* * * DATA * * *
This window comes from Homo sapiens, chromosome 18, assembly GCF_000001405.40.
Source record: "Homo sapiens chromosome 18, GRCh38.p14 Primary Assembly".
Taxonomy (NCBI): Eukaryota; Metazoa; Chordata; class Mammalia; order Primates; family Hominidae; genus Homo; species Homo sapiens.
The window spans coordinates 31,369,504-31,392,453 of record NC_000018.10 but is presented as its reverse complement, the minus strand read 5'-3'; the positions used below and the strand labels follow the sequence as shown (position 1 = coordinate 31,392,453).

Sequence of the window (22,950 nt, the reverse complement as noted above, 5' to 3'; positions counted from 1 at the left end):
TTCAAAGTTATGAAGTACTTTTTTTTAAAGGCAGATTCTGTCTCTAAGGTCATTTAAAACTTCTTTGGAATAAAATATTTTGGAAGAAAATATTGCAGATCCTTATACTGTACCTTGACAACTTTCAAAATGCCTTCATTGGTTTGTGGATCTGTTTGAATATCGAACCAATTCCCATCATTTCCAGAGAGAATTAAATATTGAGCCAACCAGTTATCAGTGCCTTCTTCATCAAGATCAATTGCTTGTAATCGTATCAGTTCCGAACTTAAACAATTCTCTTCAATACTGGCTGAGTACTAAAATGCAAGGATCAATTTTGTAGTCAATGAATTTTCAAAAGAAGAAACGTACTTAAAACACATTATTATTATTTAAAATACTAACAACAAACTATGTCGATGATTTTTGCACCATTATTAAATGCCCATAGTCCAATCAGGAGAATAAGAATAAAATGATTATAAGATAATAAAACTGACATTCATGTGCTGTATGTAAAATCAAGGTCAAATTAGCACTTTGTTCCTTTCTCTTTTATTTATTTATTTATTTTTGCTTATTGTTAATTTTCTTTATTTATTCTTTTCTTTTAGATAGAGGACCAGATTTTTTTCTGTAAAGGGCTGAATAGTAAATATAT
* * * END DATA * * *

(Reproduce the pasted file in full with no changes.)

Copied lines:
This window comes from Homo sapiens, chromosome 18, assembly GCF_000001405.40.
Source record: "Homo sapiens chromosome 18, GRCh38.p14 Primary Assembly".
Taxonomy (NCBI): Eukaryota; Metazoa; Chordata; class Mammalia; order Primates; family Hominidae; genus Homo; species Homo sapiens.
The window spans coordinates 31,369,504-31,392,453 of record NC_000018.10 but is presented as its reverse complement, the minus strand read 5'-3'; the positions used below and the strand labels follow the sequence as shown (position 1 = coordinate 31,392,453).

Sequence of the window (22,950 nt, the reverse complement as noted above, 5' to 3'; positions counted from 1 at the left end):
TTCAAAGTTATGAAGTACTTTTTTTTAAAGGCAGATTCTGTCTCTAAGGTCATTTAAAACTTCTTTGGAATAAAATATTTTGGAAGAAAATATTGCAGATCCTTATACTGTACCTTGACAACTTTCAAAATGCCTTCATTGGTTTGTGGATCTGTTTGAATATCGAACCAATTCCCATCATTTCCAGAGAGAATTAAATATTGAGCCAACCAGTTATCAGTGCCTTCTTCATCAAGATCAATTGCTTGTAATCGTATCAGTTCCGAACTTAAACAATTCTCTTCAATACTGGCTGAGTACTAAAATGCAAGGATCAATTTTGTAGTCAATGAATTTTCAAAAGAAGAAACGTACTTAAAACACATTATTATTATTTAAAATACTAACAACAAACTATGTCGATGATTTTTGCACCATTATTAAATGCCCATAGTCCAATCAGGAGAATAAGAATAAAATGATTATAAGATAATAAAACTGACATTCATGTGCTGTATGTAAAATCAAGGTCAAATTAGCACTTTGTTCCTTTCTCTTTTATTTATTTATTTATTTTTGCTTATTGTTAATTTTCTTTATTTATTCTTTTCTTTTAGATAGAGGACCAGATTTTTTTCTGTAAAGGGCTGAATAGTAAATATAT